The day dawned, blue cloudless skies, a summer day in the midst of fall. The alarm rang, I jumped in the shower and returned to my room. It was my second Tuesday of college. My roommate left early that morning, and so for the first time in the week I’d been there, I turned on the radio. It was a comforting ritual I had begun in junior high school, but this morning was different. I couldn’t make sense of with the DJ was saying, there was no music, and no fun, only seriousness and confusion. I took a call from my roommate’s father: he was flying that morning. He did not allude to the tragedy that was unfolding, but he said it was important that my roommate know he had called. I dressed quickly, and ran up the stairs to a friend’s room. She had a television, and on it we watched both towers collapse before I headed to my 11:00 class. It was September 11, 2001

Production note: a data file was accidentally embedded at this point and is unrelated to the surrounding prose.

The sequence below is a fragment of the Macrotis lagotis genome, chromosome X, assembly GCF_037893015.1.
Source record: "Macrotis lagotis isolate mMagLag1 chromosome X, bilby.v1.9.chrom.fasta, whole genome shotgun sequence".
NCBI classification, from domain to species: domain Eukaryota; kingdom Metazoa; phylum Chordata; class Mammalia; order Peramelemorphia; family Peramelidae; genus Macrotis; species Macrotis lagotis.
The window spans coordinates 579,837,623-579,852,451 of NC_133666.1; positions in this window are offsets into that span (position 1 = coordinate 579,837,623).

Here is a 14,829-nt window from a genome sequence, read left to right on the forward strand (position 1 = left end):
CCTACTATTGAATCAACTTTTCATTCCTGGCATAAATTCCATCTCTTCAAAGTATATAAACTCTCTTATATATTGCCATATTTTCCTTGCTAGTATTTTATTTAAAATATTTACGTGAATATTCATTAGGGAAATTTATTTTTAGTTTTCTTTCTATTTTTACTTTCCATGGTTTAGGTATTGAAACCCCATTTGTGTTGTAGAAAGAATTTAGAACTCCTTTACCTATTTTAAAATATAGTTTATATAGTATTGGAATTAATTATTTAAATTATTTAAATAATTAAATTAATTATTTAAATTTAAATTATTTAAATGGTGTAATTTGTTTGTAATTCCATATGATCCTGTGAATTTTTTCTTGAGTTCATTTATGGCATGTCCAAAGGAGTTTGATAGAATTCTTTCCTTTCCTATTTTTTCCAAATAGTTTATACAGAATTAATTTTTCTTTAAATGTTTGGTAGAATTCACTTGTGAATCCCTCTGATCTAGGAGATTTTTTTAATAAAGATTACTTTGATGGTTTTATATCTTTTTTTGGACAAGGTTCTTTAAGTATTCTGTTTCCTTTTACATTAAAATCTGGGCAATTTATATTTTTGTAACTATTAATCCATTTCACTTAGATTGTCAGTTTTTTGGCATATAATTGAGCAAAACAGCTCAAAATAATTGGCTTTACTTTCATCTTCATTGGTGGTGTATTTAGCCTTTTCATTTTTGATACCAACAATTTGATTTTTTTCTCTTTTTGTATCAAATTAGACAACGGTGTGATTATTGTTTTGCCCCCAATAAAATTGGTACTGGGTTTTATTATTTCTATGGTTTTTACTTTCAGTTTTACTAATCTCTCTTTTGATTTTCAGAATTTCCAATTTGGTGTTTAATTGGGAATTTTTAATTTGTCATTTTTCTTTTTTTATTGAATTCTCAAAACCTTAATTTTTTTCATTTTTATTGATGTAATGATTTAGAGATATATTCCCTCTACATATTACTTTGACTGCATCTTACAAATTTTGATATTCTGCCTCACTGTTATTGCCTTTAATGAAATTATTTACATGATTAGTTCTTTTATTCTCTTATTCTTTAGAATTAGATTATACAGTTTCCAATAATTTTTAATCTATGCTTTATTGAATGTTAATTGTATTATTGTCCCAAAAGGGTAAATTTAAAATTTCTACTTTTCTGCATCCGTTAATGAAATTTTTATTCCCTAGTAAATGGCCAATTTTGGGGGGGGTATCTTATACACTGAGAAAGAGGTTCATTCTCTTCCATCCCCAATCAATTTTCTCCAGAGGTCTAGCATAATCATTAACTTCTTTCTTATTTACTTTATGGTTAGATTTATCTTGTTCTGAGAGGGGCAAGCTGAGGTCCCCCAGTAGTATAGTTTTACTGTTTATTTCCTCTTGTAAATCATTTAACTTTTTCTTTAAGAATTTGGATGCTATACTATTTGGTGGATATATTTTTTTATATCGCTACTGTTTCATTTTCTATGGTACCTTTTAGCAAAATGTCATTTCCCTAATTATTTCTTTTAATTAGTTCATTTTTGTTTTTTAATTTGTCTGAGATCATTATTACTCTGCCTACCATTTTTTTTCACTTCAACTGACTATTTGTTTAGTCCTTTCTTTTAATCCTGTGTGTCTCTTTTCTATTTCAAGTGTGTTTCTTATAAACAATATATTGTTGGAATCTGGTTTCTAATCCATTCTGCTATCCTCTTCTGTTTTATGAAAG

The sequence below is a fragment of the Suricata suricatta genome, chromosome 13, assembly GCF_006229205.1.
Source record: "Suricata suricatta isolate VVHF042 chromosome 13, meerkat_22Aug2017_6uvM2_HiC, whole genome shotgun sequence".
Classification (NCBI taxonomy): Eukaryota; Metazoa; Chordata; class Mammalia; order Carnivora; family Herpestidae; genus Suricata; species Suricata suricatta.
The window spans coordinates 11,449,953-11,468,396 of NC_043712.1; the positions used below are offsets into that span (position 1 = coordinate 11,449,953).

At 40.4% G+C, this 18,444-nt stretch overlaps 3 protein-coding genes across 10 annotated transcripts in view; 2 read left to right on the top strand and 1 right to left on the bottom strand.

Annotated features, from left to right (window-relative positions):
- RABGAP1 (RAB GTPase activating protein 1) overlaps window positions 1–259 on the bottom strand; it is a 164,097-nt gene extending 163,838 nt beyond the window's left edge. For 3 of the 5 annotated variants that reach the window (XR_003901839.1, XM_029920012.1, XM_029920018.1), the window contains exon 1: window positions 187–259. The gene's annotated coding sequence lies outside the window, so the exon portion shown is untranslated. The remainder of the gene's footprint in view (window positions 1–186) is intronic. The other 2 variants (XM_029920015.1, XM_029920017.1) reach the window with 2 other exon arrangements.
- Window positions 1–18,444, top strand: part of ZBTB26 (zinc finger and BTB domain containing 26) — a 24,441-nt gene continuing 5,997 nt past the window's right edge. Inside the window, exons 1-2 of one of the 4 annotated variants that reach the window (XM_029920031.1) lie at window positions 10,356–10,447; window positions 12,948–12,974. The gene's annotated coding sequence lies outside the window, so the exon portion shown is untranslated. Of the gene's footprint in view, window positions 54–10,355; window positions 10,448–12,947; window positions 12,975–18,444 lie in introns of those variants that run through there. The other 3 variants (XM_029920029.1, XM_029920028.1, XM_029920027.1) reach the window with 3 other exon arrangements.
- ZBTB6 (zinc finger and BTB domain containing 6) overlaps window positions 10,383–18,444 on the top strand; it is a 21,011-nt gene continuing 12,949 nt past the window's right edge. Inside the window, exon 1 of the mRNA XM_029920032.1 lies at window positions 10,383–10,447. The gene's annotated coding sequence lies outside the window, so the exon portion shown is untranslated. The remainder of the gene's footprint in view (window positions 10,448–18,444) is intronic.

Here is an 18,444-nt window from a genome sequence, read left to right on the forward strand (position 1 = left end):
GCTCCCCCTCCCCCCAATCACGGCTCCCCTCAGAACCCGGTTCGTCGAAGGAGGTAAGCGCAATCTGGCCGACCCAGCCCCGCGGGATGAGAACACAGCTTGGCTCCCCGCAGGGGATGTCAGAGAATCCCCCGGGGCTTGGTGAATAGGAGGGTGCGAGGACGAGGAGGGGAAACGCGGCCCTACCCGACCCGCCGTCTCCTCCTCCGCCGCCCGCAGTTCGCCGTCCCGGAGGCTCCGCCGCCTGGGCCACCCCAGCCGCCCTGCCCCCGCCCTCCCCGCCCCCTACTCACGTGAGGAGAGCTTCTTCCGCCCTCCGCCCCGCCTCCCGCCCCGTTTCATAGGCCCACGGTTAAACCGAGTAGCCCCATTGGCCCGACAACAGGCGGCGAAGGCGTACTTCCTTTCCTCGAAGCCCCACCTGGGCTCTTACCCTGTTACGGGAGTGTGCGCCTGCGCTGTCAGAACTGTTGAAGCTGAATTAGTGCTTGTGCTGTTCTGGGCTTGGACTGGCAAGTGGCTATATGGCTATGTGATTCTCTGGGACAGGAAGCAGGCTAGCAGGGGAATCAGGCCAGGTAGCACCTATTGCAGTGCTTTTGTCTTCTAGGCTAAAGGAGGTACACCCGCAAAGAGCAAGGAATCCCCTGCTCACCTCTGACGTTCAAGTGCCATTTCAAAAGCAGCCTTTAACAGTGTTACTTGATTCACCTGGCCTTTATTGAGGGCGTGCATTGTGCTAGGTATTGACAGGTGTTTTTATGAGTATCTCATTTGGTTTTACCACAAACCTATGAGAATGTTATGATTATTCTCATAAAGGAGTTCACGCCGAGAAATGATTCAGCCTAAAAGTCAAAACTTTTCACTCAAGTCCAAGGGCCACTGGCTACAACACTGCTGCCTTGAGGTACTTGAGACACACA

The day dawned, blue cloudless skies, a summer day in the midst of fall. On the television I listened to moments of silence, as names were read out. Nearly 3,000. Music interspersed between the heartbreaking scenes of children, too young to have witnessed the events of that day but who have been forever scarred read the names of their parents, forever gone from their lives. I showered, I dressed and I ate, but not quickly, I savored the moments because today, of all days, I am grateful just to be alive. I listened as Yo-Yo Ma played Bach, and James Taylor played tunes of his own and I noticed as the tears welled up in my own eyes. I watched the towers fall again, and I wished for just one moment that it had all been a bad dream. I remembered how before that day, the country knew relative peace, knew nothing of the multiple tours of duty our soldiers would be called to serve. I realized how normal war has become a decade into the fight. I left the house to drive to church, to worship an unchanging God, and to pray for those lives that have changed. It was September 11, 2011.